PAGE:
41uadtpj4yl-_sx325_bo1204203200_2. Haruki Murakami, What I Talk About When I Talk About Running (2009)

Murakami is a Japanese author who, obviously, also runs. One of the curious things that happened this year is that, while I increased the amount of time I spent reading each week, I also increased the amount of time I spent running each week. Reading and running are both intensely private acts. Joining a reading group or a running club still does not overcome the essentially solitary nature of both activities; you can be spurred on by your comrades, but the embodied experience of both running and reading (and writing) all belong to you alone. Murakami understands this. His memoir follows his growth as a runner, which, insofar as Murakami is concerned, mirrors his growth as a writer. The simple prose of Murakami’s book magnifies the complex experience of the interior in running and reading and writing.

173433. C.S. Lewis, Till We Have Faces: a Myth Retold (1956)

Lewis’s Till We Have Faces is a retelling of the myth of Psyche and Cupid, told from the perspective of Psyche’s older sister Orual. Orual in large measure despises the gods for how she’s been treated throughout her life, and Lewis carefully treats us to the perspective of one whose own perspective has been skewed inward by a life of selfish preoccupation with one’s own priorities. Till We Have Faces was Lewis’s last novel, and the complexity of structure and content is clear. To distill some of the essence of the work, hear the words from the priestly character: “Holy places are dark places. It is life and strength, not knowledge and words, that we get in them. Holy wisdom is not clear and thin like water, but thick and dark like blood.”

51mc3o-2bqgl-_sx323_bo1204203200_4. Cormac McCarthy, No Country for Old Men (2005)

The Coen Brothers adopted No Country into what is perhaps the most true-to-book adaptation I’ve watched. McCarthy’s work swaps between deeply introspective, deeply subjective sections and utterly exterior, utterly objective chapters. It’s difficult to summarize succinctly the story that McCarthy is telling in No Country for Old Men. It is, in equal measure, the story of a treasure discovery gone horribly wrong as well as the story of an “old man” out of place in the new world. It’s the intersection (almost, but not quite, because Sheriff Bell is always a step behind) of the old way and the new, of convention (Bell) and absurd evil (Chigurh, whom Moss misunderstands as “Sugar”), of life and chance. The book is incredible. If you’re not going to read it, at least watch the film.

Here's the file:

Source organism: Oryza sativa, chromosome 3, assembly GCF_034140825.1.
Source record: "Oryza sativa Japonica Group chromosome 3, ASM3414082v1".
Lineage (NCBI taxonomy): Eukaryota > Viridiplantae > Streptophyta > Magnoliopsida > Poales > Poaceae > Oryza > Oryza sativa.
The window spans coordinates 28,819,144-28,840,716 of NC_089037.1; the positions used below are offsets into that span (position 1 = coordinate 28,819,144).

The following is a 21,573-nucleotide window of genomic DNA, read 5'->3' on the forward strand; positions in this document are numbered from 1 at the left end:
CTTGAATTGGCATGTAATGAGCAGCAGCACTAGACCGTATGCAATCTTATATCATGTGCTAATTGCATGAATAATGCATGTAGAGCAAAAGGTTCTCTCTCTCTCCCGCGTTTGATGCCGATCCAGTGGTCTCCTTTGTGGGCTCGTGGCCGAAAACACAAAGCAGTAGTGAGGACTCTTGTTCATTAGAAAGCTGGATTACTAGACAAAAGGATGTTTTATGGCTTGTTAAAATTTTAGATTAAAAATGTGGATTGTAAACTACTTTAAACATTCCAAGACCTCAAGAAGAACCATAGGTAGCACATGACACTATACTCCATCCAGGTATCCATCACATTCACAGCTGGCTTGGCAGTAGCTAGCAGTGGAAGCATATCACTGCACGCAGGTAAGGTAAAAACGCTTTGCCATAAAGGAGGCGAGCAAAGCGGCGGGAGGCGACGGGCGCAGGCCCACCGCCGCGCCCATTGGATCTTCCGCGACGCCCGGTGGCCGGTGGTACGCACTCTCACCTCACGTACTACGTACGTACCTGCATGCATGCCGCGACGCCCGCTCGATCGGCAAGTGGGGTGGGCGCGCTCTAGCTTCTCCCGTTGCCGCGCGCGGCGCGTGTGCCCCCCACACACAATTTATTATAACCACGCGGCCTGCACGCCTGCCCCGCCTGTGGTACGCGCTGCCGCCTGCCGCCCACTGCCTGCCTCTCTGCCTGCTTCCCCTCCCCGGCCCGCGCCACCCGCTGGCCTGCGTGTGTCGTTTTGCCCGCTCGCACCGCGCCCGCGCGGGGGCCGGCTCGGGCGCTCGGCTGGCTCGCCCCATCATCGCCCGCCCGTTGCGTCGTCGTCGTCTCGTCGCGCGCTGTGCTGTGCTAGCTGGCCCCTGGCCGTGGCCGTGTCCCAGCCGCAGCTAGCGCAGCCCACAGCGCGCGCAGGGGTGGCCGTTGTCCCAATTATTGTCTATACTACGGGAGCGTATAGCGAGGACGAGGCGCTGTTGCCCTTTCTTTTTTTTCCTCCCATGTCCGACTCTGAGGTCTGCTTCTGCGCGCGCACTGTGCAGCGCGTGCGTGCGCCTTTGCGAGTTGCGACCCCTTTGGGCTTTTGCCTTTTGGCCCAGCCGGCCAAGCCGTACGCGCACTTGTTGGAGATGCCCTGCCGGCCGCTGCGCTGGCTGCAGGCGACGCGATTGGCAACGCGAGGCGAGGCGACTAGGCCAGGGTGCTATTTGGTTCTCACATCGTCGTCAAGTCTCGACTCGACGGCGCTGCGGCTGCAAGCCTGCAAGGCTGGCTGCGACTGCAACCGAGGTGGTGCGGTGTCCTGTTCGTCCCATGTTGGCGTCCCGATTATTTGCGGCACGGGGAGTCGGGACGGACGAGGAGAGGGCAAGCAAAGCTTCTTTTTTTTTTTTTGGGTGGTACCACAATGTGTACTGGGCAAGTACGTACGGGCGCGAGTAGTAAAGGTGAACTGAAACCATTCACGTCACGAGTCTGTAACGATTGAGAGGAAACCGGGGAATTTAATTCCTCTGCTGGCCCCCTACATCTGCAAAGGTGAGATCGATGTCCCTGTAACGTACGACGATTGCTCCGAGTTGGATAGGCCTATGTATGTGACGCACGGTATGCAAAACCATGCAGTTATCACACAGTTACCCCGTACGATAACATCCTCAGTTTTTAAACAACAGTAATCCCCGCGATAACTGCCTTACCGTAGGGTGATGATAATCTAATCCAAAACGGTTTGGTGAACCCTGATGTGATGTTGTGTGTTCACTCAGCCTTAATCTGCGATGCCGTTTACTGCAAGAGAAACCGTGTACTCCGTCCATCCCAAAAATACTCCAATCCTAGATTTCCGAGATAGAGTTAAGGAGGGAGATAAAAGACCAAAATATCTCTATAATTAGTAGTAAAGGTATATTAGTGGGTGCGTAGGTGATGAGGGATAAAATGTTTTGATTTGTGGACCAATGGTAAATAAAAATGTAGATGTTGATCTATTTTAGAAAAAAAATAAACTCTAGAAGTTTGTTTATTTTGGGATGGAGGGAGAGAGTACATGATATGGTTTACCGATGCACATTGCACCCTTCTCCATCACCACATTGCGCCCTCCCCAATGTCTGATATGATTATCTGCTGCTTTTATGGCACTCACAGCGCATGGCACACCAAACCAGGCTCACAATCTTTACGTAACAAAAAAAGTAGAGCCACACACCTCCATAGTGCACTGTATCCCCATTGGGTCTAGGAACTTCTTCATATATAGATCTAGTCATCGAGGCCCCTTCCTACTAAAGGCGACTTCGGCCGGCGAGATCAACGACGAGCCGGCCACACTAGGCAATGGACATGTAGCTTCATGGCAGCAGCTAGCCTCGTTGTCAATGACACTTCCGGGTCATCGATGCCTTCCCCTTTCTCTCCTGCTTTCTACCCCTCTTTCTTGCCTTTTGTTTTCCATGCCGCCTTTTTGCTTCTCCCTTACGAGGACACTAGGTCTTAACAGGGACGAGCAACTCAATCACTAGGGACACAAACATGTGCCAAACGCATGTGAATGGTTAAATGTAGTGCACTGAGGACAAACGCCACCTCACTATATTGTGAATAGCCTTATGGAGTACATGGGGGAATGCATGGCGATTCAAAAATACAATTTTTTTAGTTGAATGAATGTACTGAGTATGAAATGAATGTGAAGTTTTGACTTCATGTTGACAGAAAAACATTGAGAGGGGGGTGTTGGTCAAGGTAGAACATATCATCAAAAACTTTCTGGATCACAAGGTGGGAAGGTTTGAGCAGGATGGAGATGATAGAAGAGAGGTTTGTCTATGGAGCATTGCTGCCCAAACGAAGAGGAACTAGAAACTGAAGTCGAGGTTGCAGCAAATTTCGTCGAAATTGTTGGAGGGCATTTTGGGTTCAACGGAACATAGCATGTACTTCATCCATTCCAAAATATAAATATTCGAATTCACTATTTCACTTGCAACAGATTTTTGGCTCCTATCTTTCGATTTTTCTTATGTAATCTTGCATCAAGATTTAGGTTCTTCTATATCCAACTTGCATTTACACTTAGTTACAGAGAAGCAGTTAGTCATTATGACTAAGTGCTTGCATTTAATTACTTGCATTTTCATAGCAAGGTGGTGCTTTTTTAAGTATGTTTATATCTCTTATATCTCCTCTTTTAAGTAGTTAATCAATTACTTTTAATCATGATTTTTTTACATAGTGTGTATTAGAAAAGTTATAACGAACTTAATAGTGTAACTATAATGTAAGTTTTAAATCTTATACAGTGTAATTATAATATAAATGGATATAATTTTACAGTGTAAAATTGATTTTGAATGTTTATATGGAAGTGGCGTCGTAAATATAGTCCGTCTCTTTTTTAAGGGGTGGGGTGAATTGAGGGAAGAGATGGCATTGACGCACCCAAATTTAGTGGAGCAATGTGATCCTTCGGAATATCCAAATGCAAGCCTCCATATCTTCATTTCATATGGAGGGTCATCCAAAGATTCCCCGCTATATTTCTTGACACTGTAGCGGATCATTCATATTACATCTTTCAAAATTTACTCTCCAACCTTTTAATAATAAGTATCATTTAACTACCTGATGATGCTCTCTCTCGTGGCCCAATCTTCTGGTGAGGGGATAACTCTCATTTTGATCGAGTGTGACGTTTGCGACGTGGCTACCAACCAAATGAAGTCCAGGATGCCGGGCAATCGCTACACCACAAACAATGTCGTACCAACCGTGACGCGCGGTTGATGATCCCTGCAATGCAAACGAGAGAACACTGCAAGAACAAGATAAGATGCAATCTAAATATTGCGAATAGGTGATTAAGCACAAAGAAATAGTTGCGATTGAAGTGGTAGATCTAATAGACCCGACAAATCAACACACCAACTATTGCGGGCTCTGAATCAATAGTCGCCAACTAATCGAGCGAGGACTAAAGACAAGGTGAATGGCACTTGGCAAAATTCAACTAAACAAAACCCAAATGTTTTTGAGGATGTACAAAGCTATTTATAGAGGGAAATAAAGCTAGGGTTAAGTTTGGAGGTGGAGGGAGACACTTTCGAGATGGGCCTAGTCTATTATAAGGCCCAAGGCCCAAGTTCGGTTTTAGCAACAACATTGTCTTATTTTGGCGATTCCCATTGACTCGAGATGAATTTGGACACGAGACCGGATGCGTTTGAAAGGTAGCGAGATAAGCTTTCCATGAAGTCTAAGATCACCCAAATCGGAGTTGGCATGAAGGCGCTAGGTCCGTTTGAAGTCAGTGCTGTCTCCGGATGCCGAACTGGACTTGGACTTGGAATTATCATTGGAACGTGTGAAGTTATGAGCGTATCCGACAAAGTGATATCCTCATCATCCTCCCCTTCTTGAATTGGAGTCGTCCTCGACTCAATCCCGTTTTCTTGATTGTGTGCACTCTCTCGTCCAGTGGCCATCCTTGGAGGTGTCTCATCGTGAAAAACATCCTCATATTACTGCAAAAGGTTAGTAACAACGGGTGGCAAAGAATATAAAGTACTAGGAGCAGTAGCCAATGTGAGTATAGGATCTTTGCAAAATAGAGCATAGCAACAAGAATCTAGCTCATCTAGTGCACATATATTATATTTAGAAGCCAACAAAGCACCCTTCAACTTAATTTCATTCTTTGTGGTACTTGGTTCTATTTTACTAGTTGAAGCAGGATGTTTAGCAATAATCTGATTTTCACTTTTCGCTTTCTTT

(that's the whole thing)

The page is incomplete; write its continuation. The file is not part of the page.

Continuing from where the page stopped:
220px-structure-of-scientific-revolutions-1st-ed-pb51618we2bvgl-_sx320_bo1204203200_5. Thomas Kuhn, The Structure of Scientific Revolutions (1962) // Peter Bergman & Thomas Luckmann, The Social Construction of Reality: a Treatise in the Sociology of Knowledge (1967)

I understand that it’s a little unfair to include two books under the same heading, but both of these works should be read together. These two have continued to entrench the “critical realist” epistemology that Nicholas Wolterstorff first introduced to me–and that N.T. Wright has continued to exemplify in his own scholarship. Kuhn and Berger/Luckmann both, in similar but different-enough ways, point to the importance of the community in constructing “knowledge.” For Kuhn, communities (scientific communities specifically, but the application is clear for communities broadly) by and large function according to “normal science.” The time comes, however, when “normal science” fails to answer the questions that are being posed to it, and from the margins emerges “revolutionary science[s],” which will fight for ground by purporting to best answer the new questions. Whichever science wins will then become the new “normal science,” by which a community engages the world. Berger and Luckmann proffer a similar view, whereby the individual is born not as a tabula rasa but as one whose view of the world has been shaped by the relationships and signs and explanations given to them by their community. How one views their family, their workplace, and the broader cosmos are all informed by/directed by/nudged by their community. These two works together shed light on how knowledge is achieved.

Such is a year in review.

Until 2018,

j